3 Ideas to Get More New People Coming to Your Church
It’s no secret that many churches in America are declining.
The research confirms what many of us are experiencing.
Perhaps you’re watching attendance numbers plateau or dwindle, struggling to come up with solutions.
So, let’s talk.
How do we get more people coming?
I’m not sure I have answers, but I do have a few ideas.
1. Understand Where People Visit
Let me throw a scenario at you.
Let’s say your traveling—maybe to a conference or a vacation.
You’re in a neighboring state and twenty miles from a city you’re not very familiar with.
You’re hungry and you’re a big fan of good food!
You’re not interested in standard fast food.
You want something memorable.
What do you do?
My guess is that you do what I do, you pull out your phone (hopefully you’re not driving right now!) and you do a search, “Best restaurants near me” or something like that.
Here’s my point: This is essentially what people do when looking for a new church.
It’s incredibly rare for a person or a family to just show up at a new church on Sunday morning.
They first visit your church online.
It could be that you have far more visitors than you are aware of.
You just aren’t seeing them because they are visiting your website.
So, how is your online guest experience? When it comes to attracting guests, your website could be one of the smartest places to invest resources.
If your online experience isn’t clear and compelling, you’re not likely to see many guests in your church building on Sunday morning.
This isn’t really the post to give all the details of a great website, but I will share one idea that I really like.
If you want to provide a great and helpful online experience for your guests, consider adding a “Plan Your Visit” page.
Imagine if guests could fill out a quick survey on your website and then a member of your hospitality team met them at the door of your church to make sure they have a top-notch experience.
I’m just saying. That person or family would probably return to your church.
2. Get Ready
Here’s something I’m not a big fan of.
I invite people over for dinner. They ask,
“What time should we show up.”
“6:00. See you then.”
And then they show up at 5:30.
My house is not ready!
There are toys everywhere, I’m still trying to vacuum.
The kitchen is a disaster!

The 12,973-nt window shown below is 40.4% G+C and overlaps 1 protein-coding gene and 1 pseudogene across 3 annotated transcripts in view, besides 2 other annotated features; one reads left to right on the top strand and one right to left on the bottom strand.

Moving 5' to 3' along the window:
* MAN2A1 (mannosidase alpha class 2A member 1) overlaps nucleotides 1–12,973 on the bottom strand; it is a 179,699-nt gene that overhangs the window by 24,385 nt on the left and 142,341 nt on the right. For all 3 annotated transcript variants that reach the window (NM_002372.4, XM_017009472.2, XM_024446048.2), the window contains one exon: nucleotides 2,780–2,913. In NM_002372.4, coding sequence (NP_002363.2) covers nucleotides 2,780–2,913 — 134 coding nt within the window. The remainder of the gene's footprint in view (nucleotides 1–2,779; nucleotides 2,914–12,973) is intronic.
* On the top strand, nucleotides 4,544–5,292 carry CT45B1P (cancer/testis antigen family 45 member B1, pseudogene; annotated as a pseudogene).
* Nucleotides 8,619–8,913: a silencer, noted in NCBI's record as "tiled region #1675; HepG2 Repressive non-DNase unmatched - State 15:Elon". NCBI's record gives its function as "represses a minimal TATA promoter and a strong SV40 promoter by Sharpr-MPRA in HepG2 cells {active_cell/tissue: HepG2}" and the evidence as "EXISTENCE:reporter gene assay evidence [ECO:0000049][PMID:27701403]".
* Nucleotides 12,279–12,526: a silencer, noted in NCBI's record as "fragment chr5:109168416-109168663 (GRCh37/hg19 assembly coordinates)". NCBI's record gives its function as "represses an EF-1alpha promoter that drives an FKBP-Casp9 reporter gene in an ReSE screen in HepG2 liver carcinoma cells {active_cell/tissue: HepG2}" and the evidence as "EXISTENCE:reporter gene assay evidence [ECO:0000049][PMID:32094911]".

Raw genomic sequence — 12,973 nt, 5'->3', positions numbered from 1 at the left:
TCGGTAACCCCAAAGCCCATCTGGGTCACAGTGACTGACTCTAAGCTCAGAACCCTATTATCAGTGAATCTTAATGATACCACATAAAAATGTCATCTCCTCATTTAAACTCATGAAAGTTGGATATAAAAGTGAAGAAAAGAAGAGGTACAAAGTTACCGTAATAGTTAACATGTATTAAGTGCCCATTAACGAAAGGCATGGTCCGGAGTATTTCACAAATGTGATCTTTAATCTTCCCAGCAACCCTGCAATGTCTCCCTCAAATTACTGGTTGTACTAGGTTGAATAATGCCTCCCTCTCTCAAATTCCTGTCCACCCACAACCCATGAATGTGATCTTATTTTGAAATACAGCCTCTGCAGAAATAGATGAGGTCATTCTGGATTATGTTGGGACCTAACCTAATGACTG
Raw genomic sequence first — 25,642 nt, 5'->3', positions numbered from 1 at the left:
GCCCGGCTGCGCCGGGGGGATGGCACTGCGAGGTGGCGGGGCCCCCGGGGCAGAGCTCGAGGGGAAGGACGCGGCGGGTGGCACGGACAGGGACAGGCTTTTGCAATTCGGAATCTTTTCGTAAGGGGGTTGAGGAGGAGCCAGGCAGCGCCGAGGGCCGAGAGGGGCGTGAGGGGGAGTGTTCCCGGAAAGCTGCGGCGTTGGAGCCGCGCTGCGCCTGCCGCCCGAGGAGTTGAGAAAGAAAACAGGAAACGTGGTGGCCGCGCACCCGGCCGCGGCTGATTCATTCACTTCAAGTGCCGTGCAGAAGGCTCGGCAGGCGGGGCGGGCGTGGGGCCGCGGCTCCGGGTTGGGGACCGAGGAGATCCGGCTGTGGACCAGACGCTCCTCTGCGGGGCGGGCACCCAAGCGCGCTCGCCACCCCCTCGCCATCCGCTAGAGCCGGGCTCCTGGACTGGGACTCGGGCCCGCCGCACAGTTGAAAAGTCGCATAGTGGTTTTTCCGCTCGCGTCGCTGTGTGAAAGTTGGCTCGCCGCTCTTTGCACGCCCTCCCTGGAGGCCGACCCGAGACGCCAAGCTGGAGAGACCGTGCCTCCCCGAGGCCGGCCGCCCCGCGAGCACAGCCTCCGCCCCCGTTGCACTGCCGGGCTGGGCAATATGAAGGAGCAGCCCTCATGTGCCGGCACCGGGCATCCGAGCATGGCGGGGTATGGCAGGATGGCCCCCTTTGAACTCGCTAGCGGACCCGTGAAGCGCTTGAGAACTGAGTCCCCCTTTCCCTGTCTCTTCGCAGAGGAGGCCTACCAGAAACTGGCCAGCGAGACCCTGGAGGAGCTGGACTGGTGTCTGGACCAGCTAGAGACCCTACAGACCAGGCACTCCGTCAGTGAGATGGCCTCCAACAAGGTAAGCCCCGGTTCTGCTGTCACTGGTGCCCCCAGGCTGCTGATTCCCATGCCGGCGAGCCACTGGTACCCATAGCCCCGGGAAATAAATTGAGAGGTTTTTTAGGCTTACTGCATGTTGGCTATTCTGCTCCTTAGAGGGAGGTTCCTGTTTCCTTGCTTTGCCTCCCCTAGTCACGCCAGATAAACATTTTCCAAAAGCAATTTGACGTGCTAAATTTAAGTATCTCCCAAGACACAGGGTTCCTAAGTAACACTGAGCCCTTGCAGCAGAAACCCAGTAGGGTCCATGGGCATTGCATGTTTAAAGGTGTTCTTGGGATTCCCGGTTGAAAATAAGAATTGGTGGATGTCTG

I hate this scenario because I want a guest’s experience at my home to be warm and inviting and a huge part of the experience is the environment and I WASN’T READY!
And so, I make them wait on the front porch for 30 minutes.
But, for real, are you ready for guests on Sunday morning?
How’s your parking?
Welcome at the door?
How’s your building?
Is it clean and organized?
Are there ushers helping people find seats?
Are all these elements ready to go twenty minutes before your service time?
Here’s a suggestion: Hire a few secret shoppers.
Sometimes, I look at certain demographics that we aren’t doing great with—millennials and Gen Z for example and recruit a bunch of them who don’t go to our church and give them a gift card in exchange for feedback on their experience in visiting our church.
I’m telling you, if you’re willing to do this, you will identify the gaps in your hospitality experience.
It can be painful but also very helpful.
3. Make It Easy and Compelling To Invite
Now, it’s really important that we are ready for guests who are previously unconnected with our church.
However, let’s be honest, most of the new people who show up on a Sunday morning are already connected to our church through someone who attends our church.
Most guests are invited.
I don’t know about you, but I’m WAY more likely to visit an event or a place I’ve never been if I’m with someone who is already familiar.
Truly, the best way to get more new people coming to your church is through the people who are already coming to your church.
Two strategies that we employ here that might be helpful.
The first is to regularly challenge your people to invite their friends, family members and co-workers.
We usually do this around a specific series.
For example, our next series is called Work, It Matters.
And, in the few weeks leading up to a new series, we almost always challenge our people to ask the question, “Who needs to be here for this?”
So, the first strategy is to regularly provide easy and compelling ways for your people to invite others, this usually happens through our teaching series.
The second strategy is more about how to invite.
We regularly use a phrase, “Meet me there.”
Visiting a new church is very intimidating.
You don’t know where to go, how to act, what to wear, etc.
It’s kind of the worst.
Going with someone who knows all the unstated expectations can greatly reduce the anxiety of visiting.
And so, we train our people to invite with the phrase, “Meet me there.”
It’s like providing a built-in hospitality guide.
I’m telling you, it works.
Give it a shot.
Many churches in America are declining in attendance.
One of the reasons for this is that our guest experience is often not the greatest.
Hopefully, these three ideas spark a conversation with your staff.
We’d love to hear your ideas on this topic as well in the comments below. Thanks for reading.
Topics: AdviceView More Posts from Breeze